|Men||4.0 (5.5)||13.7||1.2 (1.8)||5.0||3.2 (5.0)||12.5||6.7 (9.5)||17.9||< .001|
|Women||1.6 (2.0)||4.7||.5 (1.1)||2.5||1.3 (2.1)||4.3||3.5 (5.9)||9.7||< .001|
Prevalence of OSA
Using Chicago, 44.6% of participants (46/103) had AHI of 5 events/h or more, while similar AHI was only observed in 8.4% (7/103) with 2007Rec. Using 2007Rec, the percentage of participants with AHI ≥ 5 events/h was significantly lower (8.4%) and that of Chicago (44.6%) was significantly higher (P < .001) than that of 2.1Rec (25.2%). According to the Chicago criteria, 11.6% of participants (12; 10 men, 2 women) had AHI of 15 events/h or more. Furthermore, only the Chicago definition had a significantly higher rate (P = .02) than 2.1Rec (Table 4).
|AHI ≥ 5 (events/h)||25.2%a,b||6.8%a||22.3%||44.6%b|
|AHI ≥ 15 (events/h)||3.9%c||1.9%||2.9%||11.6%c|
To the best of our knowledge, this is the first study to assess the presence of respiratory events using full-night PSG in nonobese healthy young Japanese participants with a BMI within the normal range in Japan.19 Mean AHI assessed by 2.1Rec was 4.0 events/h in all participants, and 25% of participants had AHI 2.1Rec ≥ 5 events/h with a low arousal threshold. With the other scoring criteria, AHI significantly differed among the 4 scoring rules: it was lower for 2007Rec and 2007Alt than for Ver2.1 and Chicago. The percentage of participants with AHI ≥ 5 events/h was the lowest with 2007Rec (only 8.4%), whereas it was the highest for Chicago (44.6%). These results suggest that healthy nonobese young Japanese adults exhibit physiological signs of upper airway narrowing during sleep.
AHI and sleep variables in Japanese young adults
To date, few polysomnographic studies have been conducted to investigate the occurrence of respiratory events during sleep in young healthy participants using the current standard scoring criteria (2.1Rec) for respiratory events. Previous studies were generally performed on middle-aged participants,9,20,21 and only a few were conducted in non-Asian countries. The standard scoring criteria for scoring respiratory events have been modified over the years.11–14 Therefore, caution is needed when interpreting the present results and previous findings. A previous study on 100 healthy white participants reported that 20 participants younger than 30 years with a relatively high BMI (< 30 kg/m2; 11 men and 9 women) had a median AHI of .5 events/h (.0–8.8) with a 90th percentile of 3.1 events/h.22 In another study performed on 206 white participants from Germany, 34 young women and 39 men younger than 30 years (BMI unknown) had mean AHI of .9 and 1.7 events/h, respectively.23 In a recent meta-analysis of routine PSG parameters worldwide, including East Asia (approximately 4% of samples), mean AHI was 1.6 events/h for participants aged between 18 and 34 years; however, studies using 2.1Rec or earlier criteria were included.24 The present results showed that the median AHI in Japanese young adults was 2.4 events/h (.3–32.9), with a 90th percentile of 8.9 events/h or a mean of 4.0 ± 5.3 events/h when 2.1Rec was used (Table 5). In a study in which Type 3 monitoring was performed on 487 Japanese medical students with a similar age (24.5 years) and BMI (22.3 kg/m2) to the participants in the present study, the respiratory event index was 5.7 ± 6.6.25 Therefore, based on limited information, young nonobese Japanese adults have a higher AHI with larger variations than non-Asian participants. However, the present results were consistent with previous findings in terms of sex differences in sleep and respiratory variables, such as AHI: healthy young men had lower sleep quality (a higher percentage of stage N1 and higher arousal index) and higher respiratory variables (AHI, mean Spo2, and oxygen desaturation index 3%) than women; however, sleep variables were within the normal ranges.22–24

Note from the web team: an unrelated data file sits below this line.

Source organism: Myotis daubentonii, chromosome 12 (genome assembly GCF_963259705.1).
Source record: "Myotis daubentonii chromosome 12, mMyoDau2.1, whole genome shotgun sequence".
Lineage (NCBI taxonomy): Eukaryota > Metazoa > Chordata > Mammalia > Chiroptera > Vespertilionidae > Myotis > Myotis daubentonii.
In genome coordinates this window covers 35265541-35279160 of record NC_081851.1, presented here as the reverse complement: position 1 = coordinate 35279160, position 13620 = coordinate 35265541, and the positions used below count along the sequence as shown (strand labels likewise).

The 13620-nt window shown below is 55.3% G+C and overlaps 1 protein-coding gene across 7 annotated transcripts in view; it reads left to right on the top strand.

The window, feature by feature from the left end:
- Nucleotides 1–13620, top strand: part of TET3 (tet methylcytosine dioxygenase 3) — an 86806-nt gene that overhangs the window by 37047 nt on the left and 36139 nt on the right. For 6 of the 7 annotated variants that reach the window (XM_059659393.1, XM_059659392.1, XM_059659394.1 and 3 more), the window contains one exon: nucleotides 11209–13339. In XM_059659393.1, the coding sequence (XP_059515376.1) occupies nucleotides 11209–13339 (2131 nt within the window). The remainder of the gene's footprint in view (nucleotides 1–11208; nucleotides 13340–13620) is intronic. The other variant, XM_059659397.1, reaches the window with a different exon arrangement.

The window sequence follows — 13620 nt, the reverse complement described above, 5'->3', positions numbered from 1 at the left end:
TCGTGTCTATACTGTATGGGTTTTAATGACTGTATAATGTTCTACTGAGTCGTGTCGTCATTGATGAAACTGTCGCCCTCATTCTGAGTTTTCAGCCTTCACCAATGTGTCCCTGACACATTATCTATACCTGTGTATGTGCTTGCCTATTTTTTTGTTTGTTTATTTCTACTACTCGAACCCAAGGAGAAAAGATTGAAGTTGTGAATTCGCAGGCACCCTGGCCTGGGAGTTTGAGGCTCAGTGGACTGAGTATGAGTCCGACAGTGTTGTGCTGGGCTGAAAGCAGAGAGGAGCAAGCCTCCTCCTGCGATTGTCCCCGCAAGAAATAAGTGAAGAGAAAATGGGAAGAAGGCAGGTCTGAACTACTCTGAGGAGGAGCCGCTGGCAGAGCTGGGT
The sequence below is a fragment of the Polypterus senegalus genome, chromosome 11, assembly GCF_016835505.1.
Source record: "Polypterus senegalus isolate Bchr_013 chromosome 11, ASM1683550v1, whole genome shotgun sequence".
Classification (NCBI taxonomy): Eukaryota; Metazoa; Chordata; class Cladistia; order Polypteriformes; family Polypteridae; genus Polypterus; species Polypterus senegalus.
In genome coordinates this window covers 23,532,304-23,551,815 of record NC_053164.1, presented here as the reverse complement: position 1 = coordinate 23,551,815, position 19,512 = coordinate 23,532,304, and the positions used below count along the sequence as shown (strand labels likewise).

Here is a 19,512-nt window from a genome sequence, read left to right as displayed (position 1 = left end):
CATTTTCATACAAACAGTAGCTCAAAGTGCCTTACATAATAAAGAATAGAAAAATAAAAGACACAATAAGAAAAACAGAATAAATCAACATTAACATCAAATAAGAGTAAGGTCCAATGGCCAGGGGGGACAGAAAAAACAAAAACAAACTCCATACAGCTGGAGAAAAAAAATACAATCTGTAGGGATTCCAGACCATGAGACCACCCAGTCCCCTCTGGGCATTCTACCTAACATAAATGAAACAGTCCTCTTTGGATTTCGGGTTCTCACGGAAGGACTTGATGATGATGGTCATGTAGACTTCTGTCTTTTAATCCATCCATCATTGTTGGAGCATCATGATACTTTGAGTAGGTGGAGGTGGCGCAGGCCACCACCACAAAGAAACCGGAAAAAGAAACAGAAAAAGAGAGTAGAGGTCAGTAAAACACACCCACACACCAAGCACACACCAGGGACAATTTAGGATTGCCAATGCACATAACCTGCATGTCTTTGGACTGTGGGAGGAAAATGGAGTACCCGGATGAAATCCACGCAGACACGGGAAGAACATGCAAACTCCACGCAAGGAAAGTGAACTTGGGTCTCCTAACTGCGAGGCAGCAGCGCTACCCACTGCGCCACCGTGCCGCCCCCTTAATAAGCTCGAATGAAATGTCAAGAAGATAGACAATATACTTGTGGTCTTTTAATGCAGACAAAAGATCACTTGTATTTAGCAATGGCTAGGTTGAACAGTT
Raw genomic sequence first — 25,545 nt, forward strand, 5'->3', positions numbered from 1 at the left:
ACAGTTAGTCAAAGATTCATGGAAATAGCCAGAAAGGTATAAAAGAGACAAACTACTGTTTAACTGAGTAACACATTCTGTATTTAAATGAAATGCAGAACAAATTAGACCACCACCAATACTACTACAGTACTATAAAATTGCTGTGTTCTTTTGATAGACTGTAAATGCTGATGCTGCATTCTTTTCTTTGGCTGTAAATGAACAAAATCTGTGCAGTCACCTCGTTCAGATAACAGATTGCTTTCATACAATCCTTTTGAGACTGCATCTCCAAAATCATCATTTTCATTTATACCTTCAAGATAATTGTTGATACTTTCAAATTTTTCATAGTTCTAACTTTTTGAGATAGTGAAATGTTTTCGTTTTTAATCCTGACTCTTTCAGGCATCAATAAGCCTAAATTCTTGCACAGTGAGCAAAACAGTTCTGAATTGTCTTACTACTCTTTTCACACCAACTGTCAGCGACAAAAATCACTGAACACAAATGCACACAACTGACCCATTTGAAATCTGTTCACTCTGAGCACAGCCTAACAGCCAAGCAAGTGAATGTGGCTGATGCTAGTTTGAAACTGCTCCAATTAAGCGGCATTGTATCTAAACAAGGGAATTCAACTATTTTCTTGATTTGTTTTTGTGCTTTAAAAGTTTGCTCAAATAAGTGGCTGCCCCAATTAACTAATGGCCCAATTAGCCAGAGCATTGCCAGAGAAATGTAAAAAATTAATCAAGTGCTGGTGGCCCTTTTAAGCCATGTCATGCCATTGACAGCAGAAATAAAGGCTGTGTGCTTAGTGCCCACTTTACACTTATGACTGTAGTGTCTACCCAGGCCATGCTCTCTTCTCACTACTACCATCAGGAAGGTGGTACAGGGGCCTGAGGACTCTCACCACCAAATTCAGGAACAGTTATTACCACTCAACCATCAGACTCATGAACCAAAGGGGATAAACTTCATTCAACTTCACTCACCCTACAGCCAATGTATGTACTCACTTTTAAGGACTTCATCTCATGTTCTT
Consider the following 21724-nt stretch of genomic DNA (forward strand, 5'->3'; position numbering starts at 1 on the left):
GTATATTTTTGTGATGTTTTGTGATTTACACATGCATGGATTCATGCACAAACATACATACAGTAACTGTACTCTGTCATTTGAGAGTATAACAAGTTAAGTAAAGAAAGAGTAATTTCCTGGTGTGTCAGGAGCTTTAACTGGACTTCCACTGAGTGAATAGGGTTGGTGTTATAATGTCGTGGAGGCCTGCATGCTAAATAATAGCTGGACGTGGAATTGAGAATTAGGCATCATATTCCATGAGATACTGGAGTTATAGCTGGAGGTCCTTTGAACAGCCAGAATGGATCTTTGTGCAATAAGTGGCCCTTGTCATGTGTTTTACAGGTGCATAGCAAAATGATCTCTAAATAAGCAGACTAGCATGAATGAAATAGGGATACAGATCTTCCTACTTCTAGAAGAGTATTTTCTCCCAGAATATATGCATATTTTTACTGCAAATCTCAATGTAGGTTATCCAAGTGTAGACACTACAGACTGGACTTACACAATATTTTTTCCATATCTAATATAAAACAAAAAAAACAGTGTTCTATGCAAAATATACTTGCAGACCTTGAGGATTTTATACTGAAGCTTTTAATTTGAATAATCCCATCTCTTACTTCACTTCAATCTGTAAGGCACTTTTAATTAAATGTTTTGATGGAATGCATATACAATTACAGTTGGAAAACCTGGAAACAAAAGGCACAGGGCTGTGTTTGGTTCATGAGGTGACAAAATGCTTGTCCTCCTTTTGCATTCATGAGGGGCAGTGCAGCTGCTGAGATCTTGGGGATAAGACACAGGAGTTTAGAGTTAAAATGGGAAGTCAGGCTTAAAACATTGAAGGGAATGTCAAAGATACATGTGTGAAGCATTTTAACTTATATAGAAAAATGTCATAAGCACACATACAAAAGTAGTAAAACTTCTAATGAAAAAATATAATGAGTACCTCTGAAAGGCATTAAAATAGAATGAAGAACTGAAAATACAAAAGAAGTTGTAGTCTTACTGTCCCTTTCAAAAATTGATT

|Study||Participants||Ethnic Group||Age (y)||BMI (kg/m2)||Scoring Criteria||AHI (events/h)|
|Mitterling et al.22||11 men and 9 women||white||< 30||< 30||2.1Rec||.5 (.0–8.8)*|
|Hertenstein et al.23||39 men||white||< 30||unknown||2.1Rec||1.7#|
|Boulos et al.24||meta-analysis||4% Asian||18–34||unknown||2.1Rec or earlier criteria||1.6#|
|Present study||56 men and 47 women||Japanese||24.5#||20.9#||2.1Rec||2.4(.3–32.9)*|
The present results also demonstrated that 25.2% of healthy young adults had AHI of higher than ≥ 5 events/h, although they were nonobese (BMI: 20.9 ± 1.8 kg/m2). More importantly, 3.9% of participants had AHI ≥ 15 events/h, a level at which OSA may be diagnosed in the absence of clinical symptoms. Limited information is currently available on the prevalence of OSA using PSG recording (Type 1 or 2) in Japan. A previous study using pulse oximetry monitoring (Type 4) in 1,313 participants reported a prevalence of 4.5% in participants aged 20–39 years and 8.5% in those aged 40–69 years.26 Using Type 3 monitoring on 487 Japanese medical students, 29.6% were found to have respiratory event index > 5 events/h and 6.0% respiratory event index >15 events/h.25 In a previous study using Type 4 monitoring on randomly selected Japanese community samples, the prevalence of OSA (respiratory event index > 15 events/h) also increased from 14.4% in individuals in their 50s to 26.0% in those in their 70s.27 Another study using PSG after home sleep monitoring showed that the prevalence of OSA was 3.7% in 129 middle-aged participants.28 In Asian countries, studies using PSG recordings for selected participants among the study population estimated the prevalence of OSA in China/Hong Kong (approximately 4–8% for more than 700 participants),20,21 India (approximately 3.6–13.7% in 2,150 participants29 and 12.2–26.9% in 2,505 participants),30 Korea (4.5% in 547 men),9 and Singapore (15.7% in 106 participants).31 The estimated prevalence of OSA in these studies was consistent with the present results. However, caution is needed when interpreting the prevalence of OSA in Japanese and Asian populations due to the heterogeneity of study populations (eg, age, medical background, community, and presence of OSA symptoms) and methodologies (eg, instruments and scoring criteria). A potential sample bias in the present study needs to be considered when discussing the prevalence of OSA because our study population (mainly university students) was a consecutive sample rather than a sample selected from systematic procedures (ie, random sampling from the community). Moreover, it is important to note that the above studies were performed on middle-aged populations with a higher BMI. Collectively, the significance of the present results is that more than the expected number of the population, with a male dominancy, had respiratory events that fulfill the diagnosis of OSA in young nonobese Japanese participants.